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Flashcards in citizenship, social rights and universalism Deck (10)
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-everyone has access to same standard of provision
-provided through a set of institiutions that act in an impartial way regardless of individual circumstances
-because all citizens have the same social rights and fundamental needs,



-welfare should be provided only to those who are thought to need it, through means or income tests.

Two types:
Negative: targeting services on the basis of individual means
Positive: providing additional services and resources for disadvantaged groups.


aims of social policy

To reduce poverty and inequality, create a more inclusive society through social rights linked to citizenship.
To strengthen social solidarity.
To pool risks – increase economic security in an efficient and socially just way.
To extend decommodification and the reduction of dependence on the labour market.

Can any or all of these aims be best achieved by providing welfare on the basis of a principle of universalism ?


universal programmes

Social security
health care
secondary education


The needs of other subordinated

marginalised or excluded


marginalisation (non normal)

the needs of some are seen as less central, less important than the needs of others
example – segregation of disabled people


subordination (non normal)

the needs of some are defined in terms of and dependent on the needs of others
example – women’s entitlement to benefits was primarily dependent on their husband’s entitlement.


Exclusion (non normal)

the needs of some are ignored
example – ‘residence rules’ which made it impossible for most black migrants to qualify for entitlement to local authority housing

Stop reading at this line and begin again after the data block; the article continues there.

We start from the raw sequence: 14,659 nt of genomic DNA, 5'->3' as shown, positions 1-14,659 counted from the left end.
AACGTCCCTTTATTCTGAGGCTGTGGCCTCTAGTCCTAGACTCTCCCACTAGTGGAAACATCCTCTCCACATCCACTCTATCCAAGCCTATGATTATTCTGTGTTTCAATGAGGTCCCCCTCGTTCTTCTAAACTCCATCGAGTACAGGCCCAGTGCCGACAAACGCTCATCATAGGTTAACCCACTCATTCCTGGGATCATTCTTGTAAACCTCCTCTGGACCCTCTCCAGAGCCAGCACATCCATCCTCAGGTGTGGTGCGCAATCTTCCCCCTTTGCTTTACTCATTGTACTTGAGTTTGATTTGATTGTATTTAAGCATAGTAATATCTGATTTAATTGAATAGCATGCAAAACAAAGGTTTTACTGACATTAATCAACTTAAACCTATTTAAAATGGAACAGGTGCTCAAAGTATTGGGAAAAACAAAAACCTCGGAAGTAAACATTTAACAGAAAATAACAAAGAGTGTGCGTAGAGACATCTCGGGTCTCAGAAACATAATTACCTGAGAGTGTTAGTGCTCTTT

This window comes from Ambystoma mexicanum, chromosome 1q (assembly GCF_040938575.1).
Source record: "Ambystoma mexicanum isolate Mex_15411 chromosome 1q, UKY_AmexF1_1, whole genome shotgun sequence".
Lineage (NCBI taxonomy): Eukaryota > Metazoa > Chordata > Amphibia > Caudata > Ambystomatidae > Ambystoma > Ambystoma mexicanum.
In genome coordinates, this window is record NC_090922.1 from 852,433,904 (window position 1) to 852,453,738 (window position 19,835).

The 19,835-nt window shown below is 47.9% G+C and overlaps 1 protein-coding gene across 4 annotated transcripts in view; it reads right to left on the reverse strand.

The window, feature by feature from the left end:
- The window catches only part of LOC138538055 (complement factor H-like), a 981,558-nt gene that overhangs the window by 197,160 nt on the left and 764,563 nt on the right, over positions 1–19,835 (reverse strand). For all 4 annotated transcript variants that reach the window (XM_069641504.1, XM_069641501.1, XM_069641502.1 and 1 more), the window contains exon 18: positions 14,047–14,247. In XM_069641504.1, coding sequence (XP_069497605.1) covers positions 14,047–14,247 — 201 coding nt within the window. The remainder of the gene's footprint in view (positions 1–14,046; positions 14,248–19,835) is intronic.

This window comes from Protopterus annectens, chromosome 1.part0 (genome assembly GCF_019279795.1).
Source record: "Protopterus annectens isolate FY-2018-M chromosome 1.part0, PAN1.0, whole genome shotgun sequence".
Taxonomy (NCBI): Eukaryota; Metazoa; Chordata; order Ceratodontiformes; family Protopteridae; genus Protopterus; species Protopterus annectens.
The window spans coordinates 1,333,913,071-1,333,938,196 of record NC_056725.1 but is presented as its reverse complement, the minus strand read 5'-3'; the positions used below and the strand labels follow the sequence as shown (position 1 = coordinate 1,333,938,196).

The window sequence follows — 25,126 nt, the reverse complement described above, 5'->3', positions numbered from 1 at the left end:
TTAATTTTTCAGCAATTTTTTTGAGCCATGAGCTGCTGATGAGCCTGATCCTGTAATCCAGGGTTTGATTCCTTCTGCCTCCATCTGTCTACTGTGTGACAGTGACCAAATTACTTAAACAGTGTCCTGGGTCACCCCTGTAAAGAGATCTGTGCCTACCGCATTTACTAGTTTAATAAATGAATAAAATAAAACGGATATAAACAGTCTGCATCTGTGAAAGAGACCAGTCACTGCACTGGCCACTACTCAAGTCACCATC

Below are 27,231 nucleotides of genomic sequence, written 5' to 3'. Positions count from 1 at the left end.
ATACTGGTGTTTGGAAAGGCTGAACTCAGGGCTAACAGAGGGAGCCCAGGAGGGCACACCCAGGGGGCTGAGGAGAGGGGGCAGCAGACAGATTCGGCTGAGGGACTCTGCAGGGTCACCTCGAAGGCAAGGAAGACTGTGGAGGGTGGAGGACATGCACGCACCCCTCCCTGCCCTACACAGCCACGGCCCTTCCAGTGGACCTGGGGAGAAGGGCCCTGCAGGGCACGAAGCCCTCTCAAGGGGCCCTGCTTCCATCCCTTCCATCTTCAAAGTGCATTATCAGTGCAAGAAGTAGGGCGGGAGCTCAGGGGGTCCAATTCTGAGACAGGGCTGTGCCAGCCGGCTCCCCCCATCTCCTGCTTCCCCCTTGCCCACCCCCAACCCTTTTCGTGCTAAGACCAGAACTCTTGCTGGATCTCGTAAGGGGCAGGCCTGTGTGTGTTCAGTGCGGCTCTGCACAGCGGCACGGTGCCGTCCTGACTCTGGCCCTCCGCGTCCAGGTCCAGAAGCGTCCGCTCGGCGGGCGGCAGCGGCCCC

Fiona Williams: the postwar welfare settlement and ‘normality’

The postwar welfare settlement was built around certain assumptions about ‘normal’ social relationships
‘needs’ in the postwar welfare settlement were defined in relation to an idea of the ‘normal’ citizen – the white, male, able-bodied breadwinner
the needs of others were defined in relation to this idea of the normal.


Austerity has been associated with a move towards greater selectivism in social policy across the globe.
BUT Targeting to the poor should not be viewed as a panacea, since there are major problems associated with means-testing.

It is costly; means testing absorbs an average of 15% of total program costs.
It is administratively complex and requires significant civil service capacity, which is often lacking in lower income countries.
It can lead to large under-coverage; the scope of the target often falls short of adequately covering vulnerable populations and, instead, tends to focus only on the extreme poor, leaving many vulnerable persons excluded by design from receiving benefits when their need for public assistance is high.
It generates incentive distortions and moral hazard.
In many countries, targeting has dismantled public service provision for the middle classes and created two-tier services, generally private services for the upper income groups and public services for low-income groups ―and services for the poor tend to be poor services.
Targeting can backfire politically; middle-income groups may not wish to see their taxes go to the poor while they are required to pay for expensive private services.
Targeting to the poorest and excluding vulnerable populations by policy design is inconsistent with international conventions.